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Where forests saved the people

Friday 31 December 2004, by NAMBATH*Suresh

PORT BLAIR, DEC. 30. The Nicobar group of islands will never be the same again. Their shapes have changed. After Sunday’s tsunami, some of the islands have become smaller, yielding ground to the sea on the south-eastern side.

As the sand bands in some of the islands have given way to the rising sea, there have been cases of two islands lying in the place of one. Katchal, Pillow millow and Trinket are examples. There are others where the collapse of bridges similarly gives the impression of islands having broken up. Submerged rock formations could also bring about changes in the cartography. Besides, the lighthouse in Campbell Bay, the southernmost point, is completely cut off and is now a stand-alone structure.

Car Nicobar badly hit

Although Campbell Bay was closest to the epicentre of the earthquake off Sumatra, it was protected to some extent by the hilly terrain. But Car Nicobar, described as a flat, fertile land, was understandably not so lucky.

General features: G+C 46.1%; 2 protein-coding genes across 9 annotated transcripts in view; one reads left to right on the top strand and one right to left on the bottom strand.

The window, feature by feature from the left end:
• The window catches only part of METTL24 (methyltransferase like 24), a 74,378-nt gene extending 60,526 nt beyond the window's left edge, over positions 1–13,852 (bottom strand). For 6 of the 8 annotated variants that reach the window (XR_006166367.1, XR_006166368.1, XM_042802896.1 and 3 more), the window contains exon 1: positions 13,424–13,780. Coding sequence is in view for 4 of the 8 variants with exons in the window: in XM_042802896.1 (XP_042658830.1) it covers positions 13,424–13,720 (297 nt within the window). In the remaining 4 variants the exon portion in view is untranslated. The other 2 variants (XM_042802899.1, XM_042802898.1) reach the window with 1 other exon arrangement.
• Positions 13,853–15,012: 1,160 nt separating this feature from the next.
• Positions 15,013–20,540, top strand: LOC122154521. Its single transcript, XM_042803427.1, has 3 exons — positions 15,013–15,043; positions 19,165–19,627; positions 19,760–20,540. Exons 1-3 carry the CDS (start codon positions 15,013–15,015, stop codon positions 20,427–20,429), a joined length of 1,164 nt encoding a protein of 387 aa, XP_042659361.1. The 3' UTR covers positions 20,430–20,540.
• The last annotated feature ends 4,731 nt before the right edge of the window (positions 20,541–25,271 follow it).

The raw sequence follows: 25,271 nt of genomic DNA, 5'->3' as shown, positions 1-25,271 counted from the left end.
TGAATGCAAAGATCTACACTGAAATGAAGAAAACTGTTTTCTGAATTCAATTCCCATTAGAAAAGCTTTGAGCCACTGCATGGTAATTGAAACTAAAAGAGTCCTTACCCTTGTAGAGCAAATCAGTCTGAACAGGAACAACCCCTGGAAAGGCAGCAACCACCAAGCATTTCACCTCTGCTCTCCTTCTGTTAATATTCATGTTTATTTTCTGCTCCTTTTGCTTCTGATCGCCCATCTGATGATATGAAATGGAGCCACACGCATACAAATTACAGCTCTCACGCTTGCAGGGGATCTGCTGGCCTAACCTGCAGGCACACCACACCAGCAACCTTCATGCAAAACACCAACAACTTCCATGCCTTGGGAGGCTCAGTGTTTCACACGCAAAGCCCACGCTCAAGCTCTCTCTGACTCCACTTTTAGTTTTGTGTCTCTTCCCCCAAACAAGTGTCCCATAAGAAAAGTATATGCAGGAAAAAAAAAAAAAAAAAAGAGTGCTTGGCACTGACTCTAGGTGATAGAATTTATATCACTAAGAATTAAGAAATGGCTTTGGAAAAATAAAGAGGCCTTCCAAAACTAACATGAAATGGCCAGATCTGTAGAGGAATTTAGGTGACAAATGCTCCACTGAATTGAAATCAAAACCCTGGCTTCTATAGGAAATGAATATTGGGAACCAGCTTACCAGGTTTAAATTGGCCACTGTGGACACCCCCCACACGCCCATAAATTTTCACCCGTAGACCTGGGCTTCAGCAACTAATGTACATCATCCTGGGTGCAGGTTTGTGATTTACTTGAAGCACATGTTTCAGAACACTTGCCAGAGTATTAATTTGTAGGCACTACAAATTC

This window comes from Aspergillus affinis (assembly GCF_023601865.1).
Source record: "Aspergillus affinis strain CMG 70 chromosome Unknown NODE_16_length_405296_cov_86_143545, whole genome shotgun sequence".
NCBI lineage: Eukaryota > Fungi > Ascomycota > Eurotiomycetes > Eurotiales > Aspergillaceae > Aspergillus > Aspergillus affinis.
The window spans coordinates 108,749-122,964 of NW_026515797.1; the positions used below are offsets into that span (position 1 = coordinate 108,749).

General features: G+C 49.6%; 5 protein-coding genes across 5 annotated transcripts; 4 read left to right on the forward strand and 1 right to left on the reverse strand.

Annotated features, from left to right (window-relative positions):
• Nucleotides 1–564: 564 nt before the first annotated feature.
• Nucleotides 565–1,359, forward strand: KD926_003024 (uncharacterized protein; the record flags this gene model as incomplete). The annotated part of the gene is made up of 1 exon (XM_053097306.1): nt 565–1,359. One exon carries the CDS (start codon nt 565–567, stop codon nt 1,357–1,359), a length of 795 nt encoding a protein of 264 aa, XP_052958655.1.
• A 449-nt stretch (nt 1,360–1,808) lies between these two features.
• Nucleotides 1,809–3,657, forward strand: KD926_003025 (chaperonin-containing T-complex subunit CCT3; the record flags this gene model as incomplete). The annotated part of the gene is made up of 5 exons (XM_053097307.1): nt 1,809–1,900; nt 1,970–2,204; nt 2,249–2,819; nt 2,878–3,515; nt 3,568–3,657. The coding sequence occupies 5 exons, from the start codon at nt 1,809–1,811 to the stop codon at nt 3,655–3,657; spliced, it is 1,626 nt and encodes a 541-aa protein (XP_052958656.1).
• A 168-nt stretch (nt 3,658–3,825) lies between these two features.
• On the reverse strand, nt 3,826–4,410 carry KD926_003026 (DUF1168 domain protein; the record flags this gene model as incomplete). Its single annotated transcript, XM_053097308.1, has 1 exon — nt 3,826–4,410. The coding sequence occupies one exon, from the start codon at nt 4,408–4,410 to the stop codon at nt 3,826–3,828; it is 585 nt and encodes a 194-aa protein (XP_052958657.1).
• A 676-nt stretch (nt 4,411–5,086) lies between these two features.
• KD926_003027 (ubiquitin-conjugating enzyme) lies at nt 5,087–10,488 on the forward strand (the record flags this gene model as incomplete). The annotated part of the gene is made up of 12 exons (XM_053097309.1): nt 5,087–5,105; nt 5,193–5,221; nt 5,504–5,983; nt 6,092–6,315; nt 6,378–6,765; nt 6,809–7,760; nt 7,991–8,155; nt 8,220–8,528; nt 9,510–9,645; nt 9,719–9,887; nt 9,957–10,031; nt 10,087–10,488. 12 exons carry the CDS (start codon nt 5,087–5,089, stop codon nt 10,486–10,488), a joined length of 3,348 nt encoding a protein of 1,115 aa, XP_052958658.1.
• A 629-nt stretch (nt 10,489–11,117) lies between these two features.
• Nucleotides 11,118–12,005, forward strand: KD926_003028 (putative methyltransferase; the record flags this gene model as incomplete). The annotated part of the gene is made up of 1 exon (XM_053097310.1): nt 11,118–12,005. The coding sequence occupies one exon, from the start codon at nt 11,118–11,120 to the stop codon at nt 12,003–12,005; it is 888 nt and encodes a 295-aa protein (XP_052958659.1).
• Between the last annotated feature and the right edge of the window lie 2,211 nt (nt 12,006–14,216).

Many of those who survived in Car Nicobar had moved to the air-strip that was on a higher point. But the air force base itself suffered heavy casualties.

Officers and their families, who prided in their sea-facing houses, suffered more than others.

The forest cover also reduced the number of casualties in some of the islands. About 400 persons in Car Nicobar who had retreated into the forest to escape the tsunami have returned.

The Andaman and Nicobar Islands have always been known for the beaches that merge into forests and rise up as hilltops.

Strangely, it is the beaches that now appear the most inhospitable of the three.

See online : The Hindu

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